By the end of August 2011, on the same day longtime political strategist and former Benzer business partner Steve Wark became the first conspirator to plead guilty in the HOA takeover scheme, the Justice Department said it had completed the leak investigation and no action was needed.
Defense lawyers have been allowed to see reports from the leak investigation for trial preparation, but are under court order not to talk to the media about them.
Investigators in 2011 also asked Benzer about possible mob involvement in the HOA takeover scheme.
In one interview, Benzer said he was friends with Joseph A. Bravo, a Las Vegas ticket broker who received an 87-month federal prison term in 1993 for his role in a cocaine trafficking ring with alleged ties to the Buffalo mob.
Benzer said he met Bravo through lawyer John V. Spilotro, the nephew of Anthony “The Ant” Spilotro, the Chicago mob’s infamous overseer of street rackets in Las Vegas until his murder in 1986.
Bravo’s nephew, real estate agent Anthony R. Wilson, pleaded guilty in the HOA investigation. So did limousine driver Paul Citelli, who was convicted with Bravo in the 1993 cocaine case.
Benzer told investigators that he didn’t believe Bravo had mob ties, but admitted that Bravo had loaned him as much as $20,000 and turned him on to hard money lenders as the scheme progressed.
Before sitting down with Benzer, Justice Department lawyers agreed not to use anything he said against him at trial if the negotiations fell through. But they were free to corroborate the wealth of information they got from Benzer with other witnesses.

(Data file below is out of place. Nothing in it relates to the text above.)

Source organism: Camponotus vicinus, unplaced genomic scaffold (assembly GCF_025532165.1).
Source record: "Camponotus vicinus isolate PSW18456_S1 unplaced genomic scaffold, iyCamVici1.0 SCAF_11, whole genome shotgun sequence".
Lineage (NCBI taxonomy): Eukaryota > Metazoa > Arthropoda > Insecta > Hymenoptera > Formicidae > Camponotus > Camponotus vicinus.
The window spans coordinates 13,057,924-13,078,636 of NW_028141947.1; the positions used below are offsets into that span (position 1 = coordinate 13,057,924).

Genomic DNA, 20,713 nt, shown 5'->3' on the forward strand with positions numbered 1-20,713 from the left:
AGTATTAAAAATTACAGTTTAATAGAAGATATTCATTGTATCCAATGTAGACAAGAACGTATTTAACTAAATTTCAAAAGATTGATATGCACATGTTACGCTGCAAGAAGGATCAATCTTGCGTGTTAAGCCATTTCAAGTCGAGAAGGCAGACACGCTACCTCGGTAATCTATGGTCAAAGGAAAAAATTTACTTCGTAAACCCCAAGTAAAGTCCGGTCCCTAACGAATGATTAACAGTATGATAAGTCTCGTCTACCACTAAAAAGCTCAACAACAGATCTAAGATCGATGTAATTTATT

The debriefing reports were originally filed under seal in a bid by Gregory to be tried separately from Benzer. U.S. Magistrate Judge George Foley Jr. briefly unsealed the reports in September after prosecutors did not object to making them public, but resealed them and had them stricken from the court record at the request of Gregory’s lawyers. The Review-Journal obtained the documents while they were public.
Talks between Benzer and the government broke down in September 2011. Over the next year, prosecutors struck plea deals with a slew of co-conspirators. Benzer, Gregory and nine other defendants were indicted in January 2013 on federal conspiracy and fraud charges, and since then five of the co-defendants have pleaded guilty and agreed to testify for prosecutors at the February trial.
Since August 2011, 36 co-conspirators have pleaded guilty in the takeover scheme. One of the cooperating defendants, lawyer David Amesbury, committed suicide in March 2012, five days after Quon took her life. At the time, Quon was not charged in the case. Another defendant who struck a deal, Arnold Myers, died of cancer in August. Thirty two others await sentencing.
Benzer said several lawyers told him what he was doing was legal as long has he disclosed his ties to the HOA boards, but he admitted to investigators that he shied away from that disclosure. The key to making the scheme work was recruiting the straw buyers, he told investigators.
“Benzer would pick people that would look presentable to the homeowners, such as police officers or senior citizens,” an investigative report said. “Benzer stated he would identify people who fit the mold and then approach them about running for the board.”
Eventually, Benzer’s business relationship with Quon soured and she started pushing construction work to Benzer’s competitors, the investigative reports show. A mutual friend later got them back together.
Benzer was quoted as saying that he and Quon “sometimes didn’t dance well together.”
Contact Jeff German at email@example.com or 702-380-8135. Find him on Twitter: @JGermanRJ